Memory Work: The Power of the Mundane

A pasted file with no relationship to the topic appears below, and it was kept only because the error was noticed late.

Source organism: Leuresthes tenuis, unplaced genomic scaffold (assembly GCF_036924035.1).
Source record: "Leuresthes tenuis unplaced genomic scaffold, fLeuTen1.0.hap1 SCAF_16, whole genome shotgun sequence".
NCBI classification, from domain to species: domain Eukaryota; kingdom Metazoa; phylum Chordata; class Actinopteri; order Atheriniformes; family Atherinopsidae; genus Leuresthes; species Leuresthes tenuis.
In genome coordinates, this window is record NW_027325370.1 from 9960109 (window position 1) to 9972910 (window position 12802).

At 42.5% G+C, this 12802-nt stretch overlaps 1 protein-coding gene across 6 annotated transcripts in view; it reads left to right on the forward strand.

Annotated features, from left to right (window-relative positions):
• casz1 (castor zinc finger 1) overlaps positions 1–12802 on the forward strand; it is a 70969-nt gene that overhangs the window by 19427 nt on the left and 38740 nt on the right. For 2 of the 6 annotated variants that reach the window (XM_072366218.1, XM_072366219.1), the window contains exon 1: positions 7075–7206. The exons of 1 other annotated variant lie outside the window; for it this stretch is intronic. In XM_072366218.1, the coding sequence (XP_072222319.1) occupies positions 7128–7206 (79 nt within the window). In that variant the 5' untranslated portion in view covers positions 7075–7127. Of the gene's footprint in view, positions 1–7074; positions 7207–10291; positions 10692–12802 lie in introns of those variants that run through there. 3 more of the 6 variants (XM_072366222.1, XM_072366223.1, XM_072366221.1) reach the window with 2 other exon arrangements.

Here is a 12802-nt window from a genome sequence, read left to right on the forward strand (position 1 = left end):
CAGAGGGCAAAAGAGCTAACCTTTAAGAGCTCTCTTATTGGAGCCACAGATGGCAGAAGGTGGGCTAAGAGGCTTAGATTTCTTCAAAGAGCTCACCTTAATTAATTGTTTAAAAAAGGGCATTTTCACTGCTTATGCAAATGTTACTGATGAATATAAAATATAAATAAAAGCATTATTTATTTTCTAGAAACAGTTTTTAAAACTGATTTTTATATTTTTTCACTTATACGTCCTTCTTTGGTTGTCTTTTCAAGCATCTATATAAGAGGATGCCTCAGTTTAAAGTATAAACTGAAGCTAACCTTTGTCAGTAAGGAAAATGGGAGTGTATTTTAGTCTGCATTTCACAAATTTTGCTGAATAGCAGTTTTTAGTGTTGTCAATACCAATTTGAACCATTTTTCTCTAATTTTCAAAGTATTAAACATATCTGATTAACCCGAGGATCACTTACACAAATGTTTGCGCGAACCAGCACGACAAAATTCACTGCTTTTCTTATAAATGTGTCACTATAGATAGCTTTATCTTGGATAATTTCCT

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In this article, I raise three interconnecting questions that emerge from my use of memory-work: memory and normality; research 'rules'; and, briefly, the theoretical underpinnings of the method. The first question addresses the nature of the memories written about: were they focussed on one singular, extra-ordinary occurrence, as some researchers seemed to find, or were they what could be called 'layered' memories, reflecting the ordinary repetitive stories of everyday life? What are the implications of either kind of memory for understanding how 'we are constructed'? The second question explores this idea of normality further, and considers the assertion of the original memory-work researchers that 'crisis has an everyday quality'. One strength of the method may be to help resist a 'general training in the normality of heteronomy' - including perhaps a tendency to take memory-work itself as a set of imposed 'rules' to follow. The third question emerges from my own sense that I could have used the method even more powerfully if I had been able to generate my own 'rules', by calling on a deeper understanding of the Marxist, as well as the feminist, frameworks of the original memory-work researchers. It is a question about how we can use the strength of a wide range of both theoretical frameworks and everyday experiences to develop memory-work into the rich and heterogeneous collection of methods that can help us understand the apparent normality of everyday life.
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